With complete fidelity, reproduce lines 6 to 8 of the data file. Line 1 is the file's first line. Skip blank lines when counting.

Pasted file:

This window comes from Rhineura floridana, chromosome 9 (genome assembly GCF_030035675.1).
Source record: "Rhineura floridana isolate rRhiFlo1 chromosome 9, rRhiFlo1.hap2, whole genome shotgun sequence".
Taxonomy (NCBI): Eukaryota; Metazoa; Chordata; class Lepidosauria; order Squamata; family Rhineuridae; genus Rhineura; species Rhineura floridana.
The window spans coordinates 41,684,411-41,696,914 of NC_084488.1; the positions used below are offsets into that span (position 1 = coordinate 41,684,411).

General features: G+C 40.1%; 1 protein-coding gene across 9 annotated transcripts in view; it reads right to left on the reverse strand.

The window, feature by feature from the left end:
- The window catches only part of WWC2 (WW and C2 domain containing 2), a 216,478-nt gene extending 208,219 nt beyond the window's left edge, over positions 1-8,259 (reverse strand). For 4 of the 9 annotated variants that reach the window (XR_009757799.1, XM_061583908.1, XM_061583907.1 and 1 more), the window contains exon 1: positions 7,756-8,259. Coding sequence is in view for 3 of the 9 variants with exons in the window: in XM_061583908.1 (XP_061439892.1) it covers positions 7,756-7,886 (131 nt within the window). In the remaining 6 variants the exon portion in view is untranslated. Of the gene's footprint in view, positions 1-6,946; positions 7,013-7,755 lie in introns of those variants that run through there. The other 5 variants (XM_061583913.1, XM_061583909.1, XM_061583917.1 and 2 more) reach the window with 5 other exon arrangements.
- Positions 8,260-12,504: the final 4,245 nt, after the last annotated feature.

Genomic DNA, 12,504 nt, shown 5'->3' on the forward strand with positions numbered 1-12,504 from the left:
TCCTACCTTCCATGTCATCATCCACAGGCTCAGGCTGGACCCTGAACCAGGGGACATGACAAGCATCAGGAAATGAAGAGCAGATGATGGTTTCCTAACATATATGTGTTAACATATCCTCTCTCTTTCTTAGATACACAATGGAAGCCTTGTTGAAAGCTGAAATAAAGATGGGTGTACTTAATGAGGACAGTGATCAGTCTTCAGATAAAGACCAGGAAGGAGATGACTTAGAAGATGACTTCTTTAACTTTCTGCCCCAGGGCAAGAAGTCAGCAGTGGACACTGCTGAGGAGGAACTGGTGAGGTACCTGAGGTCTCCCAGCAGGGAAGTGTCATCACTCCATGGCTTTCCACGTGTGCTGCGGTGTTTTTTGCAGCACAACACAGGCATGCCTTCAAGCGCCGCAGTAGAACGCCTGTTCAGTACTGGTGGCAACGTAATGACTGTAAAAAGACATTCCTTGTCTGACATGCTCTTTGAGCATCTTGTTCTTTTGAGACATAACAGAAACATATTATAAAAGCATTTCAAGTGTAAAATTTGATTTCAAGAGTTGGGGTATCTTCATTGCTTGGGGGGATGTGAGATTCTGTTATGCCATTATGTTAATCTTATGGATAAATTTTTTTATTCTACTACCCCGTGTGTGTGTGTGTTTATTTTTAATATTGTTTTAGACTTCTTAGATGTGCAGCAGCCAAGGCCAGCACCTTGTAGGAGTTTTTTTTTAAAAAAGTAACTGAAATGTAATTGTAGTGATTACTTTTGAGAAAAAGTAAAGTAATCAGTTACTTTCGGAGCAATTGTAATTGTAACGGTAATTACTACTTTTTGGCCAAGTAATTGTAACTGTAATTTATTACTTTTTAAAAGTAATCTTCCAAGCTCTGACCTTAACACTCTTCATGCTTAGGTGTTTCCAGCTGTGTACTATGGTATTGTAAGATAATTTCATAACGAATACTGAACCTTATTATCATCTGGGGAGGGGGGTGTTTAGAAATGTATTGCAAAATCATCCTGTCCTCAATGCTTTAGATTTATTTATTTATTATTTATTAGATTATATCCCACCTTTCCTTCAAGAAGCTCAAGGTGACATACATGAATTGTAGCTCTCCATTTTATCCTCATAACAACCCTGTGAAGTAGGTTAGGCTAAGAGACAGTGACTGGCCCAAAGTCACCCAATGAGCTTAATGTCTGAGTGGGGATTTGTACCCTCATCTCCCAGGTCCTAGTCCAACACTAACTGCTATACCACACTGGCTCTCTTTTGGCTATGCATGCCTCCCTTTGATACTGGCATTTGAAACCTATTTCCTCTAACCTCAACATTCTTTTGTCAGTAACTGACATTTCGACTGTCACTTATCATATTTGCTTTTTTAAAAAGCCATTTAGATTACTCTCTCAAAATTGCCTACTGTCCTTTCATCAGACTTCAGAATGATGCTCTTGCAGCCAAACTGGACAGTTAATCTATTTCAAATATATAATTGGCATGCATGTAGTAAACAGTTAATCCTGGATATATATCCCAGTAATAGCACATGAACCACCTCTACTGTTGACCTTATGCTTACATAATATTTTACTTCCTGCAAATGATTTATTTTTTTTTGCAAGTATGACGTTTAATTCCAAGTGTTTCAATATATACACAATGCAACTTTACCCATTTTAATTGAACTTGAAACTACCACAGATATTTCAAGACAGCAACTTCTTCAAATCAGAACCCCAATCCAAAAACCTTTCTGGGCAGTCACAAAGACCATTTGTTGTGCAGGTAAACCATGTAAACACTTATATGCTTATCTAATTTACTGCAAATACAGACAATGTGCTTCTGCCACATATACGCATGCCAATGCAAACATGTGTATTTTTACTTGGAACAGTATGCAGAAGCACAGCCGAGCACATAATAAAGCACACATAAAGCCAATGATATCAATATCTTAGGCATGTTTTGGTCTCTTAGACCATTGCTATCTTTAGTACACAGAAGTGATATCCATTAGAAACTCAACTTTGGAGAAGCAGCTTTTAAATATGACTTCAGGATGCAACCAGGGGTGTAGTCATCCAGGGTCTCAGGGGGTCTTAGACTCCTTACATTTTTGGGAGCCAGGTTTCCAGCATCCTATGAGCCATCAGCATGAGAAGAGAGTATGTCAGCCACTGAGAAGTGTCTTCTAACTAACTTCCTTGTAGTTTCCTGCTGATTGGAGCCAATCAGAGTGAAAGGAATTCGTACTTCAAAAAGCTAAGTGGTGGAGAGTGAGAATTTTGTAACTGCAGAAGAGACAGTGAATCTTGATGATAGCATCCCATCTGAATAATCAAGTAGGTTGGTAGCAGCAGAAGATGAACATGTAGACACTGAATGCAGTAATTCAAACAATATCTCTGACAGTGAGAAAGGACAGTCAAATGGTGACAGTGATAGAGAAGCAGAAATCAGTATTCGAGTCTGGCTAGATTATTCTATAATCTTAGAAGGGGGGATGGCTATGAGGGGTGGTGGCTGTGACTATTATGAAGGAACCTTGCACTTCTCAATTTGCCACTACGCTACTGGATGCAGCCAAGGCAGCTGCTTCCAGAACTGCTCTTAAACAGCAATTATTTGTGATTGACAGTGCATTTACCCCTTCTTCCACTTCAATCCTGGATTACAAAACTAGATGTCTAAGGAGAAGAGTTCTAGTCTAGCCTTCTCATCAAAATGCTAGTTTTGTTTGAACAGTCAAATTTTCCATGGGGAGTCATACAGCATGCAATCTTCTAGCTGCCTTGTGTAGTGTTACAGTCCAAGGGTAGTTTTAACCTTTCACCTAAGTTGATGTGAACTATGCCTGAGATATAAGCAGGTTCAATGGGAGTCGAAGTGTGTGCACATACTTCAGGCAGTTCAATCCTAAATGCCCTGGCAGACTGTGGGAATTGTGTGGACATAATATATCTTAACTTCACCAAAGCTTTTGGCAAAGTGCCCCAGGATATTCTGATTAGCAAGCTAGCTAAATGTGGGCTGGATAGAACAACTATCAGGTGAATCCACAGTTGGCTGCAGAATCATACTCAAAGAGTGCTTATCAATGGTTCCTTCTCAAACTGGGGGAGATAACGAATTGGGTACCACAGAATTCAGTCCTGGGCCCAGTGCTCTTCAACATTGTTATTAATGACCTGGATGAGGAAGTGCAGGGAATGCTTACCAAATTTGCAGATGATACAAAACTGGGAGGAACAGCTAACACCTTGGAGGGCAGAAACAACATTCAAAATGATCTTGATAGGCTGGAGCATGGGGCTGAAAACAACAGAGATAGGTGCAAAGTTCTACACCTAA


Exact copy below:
The window, feature by feature from the left end:
- The window catches only part of WWC2 (WW and C2 domain containing 2), a 216,478-nt gene extending 208,219 nt beyond the window's left edge, over positions 1-8,259 (reverse strand). For 4 of the 9 annotated variants that reach the window (XR_009757799.1, XM_061583908.1, XM_061583907.1 and 1 more), the window contains exon 1: positions 7,756-8,259. Coding sequence is in view for 3 of the 9 variants with exons in the window: in XM_061583908.1 (XP_061439892.1) it covers positions 7,756-7,886 (131 nt within the window). In the remaining 6 variants the exon portion in view is untranslated. Of the gene's footprint in view, positions 1-6,946; positions 7,013-7,755 lie in introns of those variants that run through there. The other 5 variants (XM_061583913.1, XM_061583909.1, XM_061583917.1 and 2 more) reach the window with 5 other exon arrangements.
- Positions 8,260-12,504: the final 4,245 nt, after the last annotated feature.